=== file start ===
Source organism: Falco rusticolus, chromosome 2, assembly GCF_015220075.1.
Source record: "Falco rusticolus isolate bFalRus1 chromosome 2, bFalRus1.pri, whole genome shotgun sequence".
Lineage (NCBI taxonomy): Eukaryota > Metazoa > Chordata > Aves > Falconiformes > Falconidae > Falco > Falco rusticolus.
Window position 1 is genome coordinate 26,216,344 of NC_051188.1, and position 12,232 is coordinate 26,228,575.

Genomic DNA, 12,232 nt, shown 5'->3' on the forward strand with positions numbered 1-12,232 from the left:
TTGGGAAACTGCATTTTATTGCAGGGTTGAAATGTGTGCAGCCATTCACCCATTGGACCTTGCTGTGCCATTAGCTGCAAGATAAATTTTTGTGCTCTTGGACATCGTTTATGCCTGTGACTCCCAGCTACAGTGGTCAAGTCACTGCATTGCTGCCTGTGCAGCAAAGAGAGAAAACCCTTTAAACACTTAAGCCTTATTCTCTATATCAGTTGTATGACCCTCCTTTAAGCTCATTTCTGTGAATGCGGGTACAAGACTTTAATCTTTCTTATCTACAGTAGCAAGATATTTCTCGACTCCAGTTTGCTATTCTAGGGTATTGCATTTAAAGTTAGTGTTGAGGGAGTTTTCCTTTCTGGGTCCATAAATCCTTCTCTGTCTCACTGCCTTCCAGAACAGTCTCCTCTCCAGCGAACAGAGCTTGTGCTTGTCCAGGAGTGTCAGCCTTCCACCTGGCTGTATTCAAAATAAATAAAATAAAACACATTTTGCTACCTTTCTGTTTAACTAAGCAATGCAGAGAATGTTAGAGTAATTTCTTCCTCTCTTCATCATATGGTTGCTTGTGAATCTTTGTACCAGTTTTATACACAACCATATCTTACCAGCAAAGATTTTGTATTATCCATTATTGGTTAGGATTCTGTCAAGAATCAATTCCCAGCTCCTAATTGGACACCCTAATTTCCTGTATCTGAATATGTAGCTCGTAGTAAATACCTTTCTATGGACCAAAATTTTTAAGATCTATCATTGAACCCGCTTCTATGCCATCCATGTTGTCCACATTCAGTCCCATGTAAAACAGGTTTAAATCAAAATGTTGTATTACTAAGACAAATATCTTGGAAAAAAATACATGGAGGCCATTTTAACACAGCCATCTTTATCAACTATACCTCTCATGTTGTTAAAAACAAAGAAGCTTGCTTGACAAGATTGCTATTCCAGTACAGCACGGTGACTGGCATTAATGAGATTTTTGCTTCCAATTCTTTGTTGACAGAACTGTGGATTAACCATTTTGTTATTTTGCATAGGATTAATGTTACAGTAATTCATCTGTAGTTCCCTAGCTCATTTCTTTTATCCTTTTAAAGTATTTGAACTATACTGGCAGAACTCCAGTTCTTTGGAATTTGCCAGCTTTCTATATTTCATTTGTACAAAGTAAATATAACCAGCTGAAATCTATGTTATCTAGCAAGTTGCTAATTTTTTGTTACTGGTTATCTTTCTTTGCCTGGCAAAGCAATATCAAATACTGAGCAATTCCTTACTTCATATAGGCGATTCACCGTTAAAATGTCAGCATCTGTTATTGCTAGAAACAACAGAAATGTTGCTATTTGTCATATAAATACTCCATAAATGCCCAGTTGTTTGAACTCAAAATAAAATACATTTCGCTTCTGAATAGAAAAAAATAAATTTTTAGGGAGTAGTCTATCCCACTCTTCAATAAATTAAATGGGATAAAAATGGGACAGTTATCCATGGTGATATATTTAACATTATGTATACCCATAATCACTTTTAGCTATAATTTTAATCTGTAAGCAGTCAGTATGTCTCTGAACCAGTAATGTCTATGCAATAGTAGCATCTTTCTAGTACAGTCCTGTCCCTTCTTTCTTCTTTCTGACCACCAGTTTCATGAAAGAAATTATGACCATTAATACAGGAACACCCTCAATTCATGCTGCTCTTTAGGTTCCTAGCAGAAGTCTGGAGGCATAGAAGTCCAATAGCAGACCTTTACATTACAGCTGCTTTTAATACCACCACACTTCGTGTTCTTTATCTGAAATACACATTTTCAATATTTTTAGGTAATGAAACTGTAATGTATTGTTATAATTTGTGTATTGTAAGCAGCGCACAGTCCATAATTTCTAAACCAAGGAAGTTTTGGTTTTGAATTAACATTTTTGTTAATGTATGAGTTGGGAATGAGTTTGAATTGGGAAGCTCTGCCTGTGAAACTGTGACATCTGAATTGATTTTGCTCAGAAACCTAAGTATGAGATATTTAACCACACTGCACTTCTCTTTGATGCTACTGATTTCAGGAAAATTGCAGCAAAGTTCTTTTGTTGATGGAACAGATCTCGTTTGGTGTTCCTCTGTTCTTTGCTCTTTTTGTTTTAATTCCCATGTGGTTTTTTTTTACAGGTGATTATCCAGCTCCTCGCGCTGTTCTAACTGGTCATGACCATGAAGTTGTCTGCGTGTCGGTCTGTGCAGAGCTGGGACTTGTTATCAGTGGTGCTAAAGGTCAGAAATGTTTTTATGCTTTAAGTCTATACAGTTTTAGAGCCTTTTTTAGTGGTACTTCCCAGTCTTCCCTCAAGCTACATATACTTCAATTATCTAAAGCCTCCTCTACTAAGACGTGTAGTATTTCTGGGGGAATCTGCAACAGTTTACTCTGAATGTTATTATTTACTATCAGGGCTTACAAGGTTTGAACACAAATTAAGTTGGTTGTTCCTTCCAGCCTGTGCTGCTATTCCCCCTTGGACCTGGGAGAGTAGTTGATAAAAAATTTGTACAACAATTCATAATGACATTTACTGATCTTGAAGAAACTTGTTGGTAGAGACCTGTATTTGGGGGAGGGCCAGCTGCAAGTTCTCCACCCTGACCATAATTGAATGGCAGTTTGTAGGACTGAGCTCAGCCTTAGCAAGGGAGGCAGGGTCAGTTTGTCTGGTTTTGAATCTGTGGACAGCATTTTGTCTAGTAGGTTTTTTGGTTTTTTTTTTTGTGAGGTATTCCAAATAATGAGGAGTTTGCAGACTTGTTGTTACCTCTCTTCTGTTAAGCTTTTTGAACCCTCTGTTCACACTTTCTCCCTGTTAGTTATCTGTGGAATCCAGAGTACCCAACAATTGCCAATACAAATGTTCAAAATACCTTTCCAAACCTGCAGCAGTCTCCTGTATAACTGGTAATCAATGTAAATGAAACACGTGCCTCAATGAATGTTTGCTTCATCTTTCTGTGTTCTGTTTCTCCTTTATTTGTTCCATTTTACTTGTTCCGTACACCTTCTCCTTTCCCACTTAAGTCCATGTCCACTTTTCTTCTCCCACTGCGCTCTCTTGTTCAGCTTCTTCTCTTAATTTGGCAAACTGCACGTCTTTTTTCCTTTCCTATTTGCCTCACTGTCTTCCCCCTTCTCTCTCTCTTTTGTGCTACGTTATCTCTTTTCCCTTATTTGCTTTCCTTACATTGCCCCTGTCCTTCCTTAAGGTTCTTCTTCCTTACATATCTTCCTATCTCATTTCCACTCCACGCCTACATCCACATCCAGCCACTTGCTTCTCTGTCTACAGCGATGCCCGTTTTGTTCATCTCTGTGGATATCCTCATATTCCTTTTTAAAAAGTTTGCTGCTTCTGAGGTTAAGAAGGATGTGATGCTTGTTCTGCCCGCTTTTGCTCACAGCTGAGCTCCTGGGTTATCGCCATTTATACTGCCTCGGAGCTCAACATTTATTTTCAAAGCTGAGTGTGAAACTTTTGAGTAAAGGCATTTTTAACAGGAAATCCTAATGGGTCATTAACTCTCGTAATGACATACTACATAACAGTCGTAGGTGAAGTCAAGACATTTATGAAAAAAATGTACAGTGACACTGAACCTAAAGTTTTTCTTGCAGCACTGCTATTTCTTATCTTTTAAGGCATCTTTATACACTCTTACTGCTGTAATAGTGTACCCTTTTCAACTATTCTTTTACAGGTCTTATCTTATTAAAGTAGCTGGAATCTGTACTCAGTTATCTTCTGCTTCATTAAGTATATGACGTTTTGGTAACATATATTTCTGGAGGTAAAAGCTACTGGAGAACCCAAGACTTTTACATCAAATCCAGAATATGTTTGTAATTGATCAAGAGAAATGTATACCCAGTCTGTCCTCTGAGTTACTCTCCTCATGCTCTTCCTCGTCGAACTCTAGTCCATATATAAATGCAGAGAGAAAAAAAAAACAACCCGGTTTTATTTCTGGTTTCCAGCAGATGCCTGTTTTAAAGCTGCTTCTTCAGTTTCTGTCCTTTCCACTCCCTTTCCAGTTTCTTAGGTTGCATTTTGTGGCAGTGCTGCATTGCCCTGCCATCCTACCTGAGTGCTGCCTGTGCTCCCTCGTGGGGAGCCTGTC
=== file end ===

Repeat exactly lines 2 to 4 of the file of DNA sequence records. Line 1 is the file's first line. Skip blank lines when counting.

Source record: "Falco rusticolus isolate bFalRus1 chromosome 2, bFalRus1.pri, whole genome shotgun sequence".
Lineage (NCBI taxonomy): Eukaryota > Metazoa > Chordata > Aves > Falconiformes > Falconidae > Falco > Falco rusticolus.
Window position 1 is genome coordinate 26,216,344 of NC_051188.1, and position 12,232 is coordinate 26,228,575.